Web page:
McCabe & Mrs. Miller (1971) Directed By Robert Altman

I am slowly warming up to appreciate Warren Beatty. He's best with a beard and way too American and sweet without it (except for in Reds, where he is just fine). Julie Christie is divine. Robert Altman and the 1970s; good good good.

Last time I watched McCabe & Mrs.Miller it blew past me leaving almost no trace. The town hookers were sympathetic, McCabe idiotic, and the end scene gripping. Somehow I didn't care though. This time I'm a fan: Altman's theater-like use of natural sound; the incredible set of frontier homes in the harsh winter snow and slosh. There is a sense in watching this film that the camera just entered at one point and leaves at another, but this village will go on living its very real life. Beatty's McCabe comes to the village with bravado, he builds a gambling house and a whore house, but then big business turns up in the village demanding to buy McCabe out of his business. Unlike usually in these movies, there is no gang of villagers supporting McCabe. There are no over-confident gunmen here, just people minding their own business. In contrast to Mrs. Miller (the mistress of the whore house played by Julie Christie), we learn that McCabe is actually more stubborn than smart. Mrs.Miller is the one making suggestions on how to make more money and the one who realizes that McCabe's life is in danger because he refused to sell his enterprise. Of course, a kind of love has developed between the two here, but a lose one with opium, liquor and circumstance in the middle. Nothing romantic here, although I am beginning to feel romantic about this American frontier life described here, and the 1970's as a cinematic era.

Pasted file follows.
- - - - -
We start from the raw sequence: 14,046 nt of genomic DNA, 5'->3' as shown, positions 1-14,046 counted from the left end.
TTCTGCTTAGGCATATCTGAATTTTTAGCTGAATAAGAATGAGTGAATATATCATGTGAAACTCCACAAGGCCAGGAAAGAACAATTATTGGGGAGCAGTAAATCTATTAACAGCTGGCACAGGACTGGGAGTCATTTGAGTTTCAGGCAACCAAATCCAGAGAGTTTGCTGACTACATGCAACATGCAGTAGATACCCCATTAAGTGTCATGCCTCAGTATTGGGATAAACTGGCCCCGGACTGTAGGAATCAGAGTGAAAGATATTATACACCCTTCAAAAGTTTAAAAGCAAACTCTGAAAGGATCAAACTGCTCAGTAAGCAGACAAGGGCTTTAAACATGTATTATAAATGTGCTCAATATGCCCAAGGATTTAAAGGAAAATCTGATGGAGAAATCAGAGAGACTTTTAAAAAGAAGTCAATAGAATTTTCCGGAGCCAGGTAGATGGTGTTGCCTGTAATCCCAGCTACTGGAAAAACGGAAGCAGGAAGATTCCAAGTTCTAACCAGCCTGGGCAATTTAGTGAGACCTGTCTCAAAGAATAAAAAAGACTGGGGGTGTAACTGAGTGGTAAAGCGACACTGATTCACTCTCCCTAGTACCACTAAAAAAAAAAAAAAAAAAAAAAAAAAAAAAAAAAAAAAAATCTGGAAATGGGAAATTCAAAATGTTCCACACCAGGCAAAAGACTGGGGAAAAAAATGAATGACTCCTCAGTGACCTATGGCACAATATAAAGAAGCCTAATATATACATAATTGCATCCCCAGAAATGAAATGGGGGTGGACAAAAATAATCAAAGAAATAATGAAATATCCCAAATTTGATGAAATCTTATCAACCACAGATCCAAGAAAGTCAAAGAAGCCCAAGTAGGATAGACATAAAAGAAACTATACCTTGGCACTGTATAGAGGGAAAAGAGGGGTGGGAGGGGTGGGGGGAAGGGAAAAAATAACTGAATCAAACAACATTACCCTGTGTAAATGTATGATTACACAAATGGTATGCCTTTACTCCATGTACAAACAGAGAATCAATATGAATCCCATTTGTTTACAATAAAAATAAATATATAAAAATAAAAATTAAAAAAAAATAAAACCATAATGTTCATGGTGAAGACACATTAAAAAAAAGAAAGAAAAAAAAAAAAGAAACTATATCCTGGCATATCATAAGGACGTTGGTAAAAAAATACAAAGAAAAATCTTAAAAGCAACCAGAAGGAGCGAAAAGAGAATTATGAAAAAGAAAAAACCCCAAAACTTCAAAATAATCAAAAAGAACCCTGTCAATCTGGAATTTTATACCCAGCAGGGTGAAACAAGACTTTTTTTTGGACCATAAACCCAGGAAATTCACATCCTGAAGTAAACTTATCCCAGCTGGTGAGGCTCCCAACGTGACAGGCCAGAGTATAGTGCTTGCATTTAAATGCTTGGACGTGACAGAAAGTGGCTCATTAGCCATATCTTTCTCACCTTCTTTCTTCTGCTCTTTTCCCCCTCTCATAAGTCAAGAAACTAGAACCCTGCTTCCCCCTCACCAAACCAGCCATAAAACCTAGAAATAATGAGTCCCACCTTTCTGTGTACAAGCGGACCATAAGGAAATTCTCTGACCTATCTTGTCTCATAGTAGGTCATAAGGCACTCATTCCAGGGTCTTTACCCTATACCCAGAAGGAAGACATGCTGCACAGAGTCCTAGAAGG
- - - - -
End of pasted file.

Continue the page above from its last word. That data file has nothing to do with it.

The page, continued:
PS. I am worried that soon I publicly love all Westerns from this decade as well...

One of my favorite Robert Altman films and alongside The Outlaw Josey Wales and Pat Garrett & Billy The Kid one of the best Westerns of the 1970's.
Warren Beatty plays the McCabe of the title, a cocky business man who builds a mining town and starts a whore house, which Mrs. Miller (Julie Christie) runs. As the arrangement between McCabe and Miller becomes deeper than just business, McCabe's unwillingness to sell up to a large company leads to disaster.
Reasons to love this: a cockney Julie Christie, Leonard Cohen's soundtrack, Warren Beatty's hat and Vilmos Zsigmond's amazing cinematography.
This is still an Altman film and despite the big stars (Christie & Beatty) it's the little incidental scenes, the in jokes, the way the camera just observes that makes this film so special. People talk over each other and you're never quite sure what the focus of the scene is. Take a deep breath and realize this was once mainstream cinema.
This has atmosphere, this has realist beauty. Altman's Western is underrated and brilliant.


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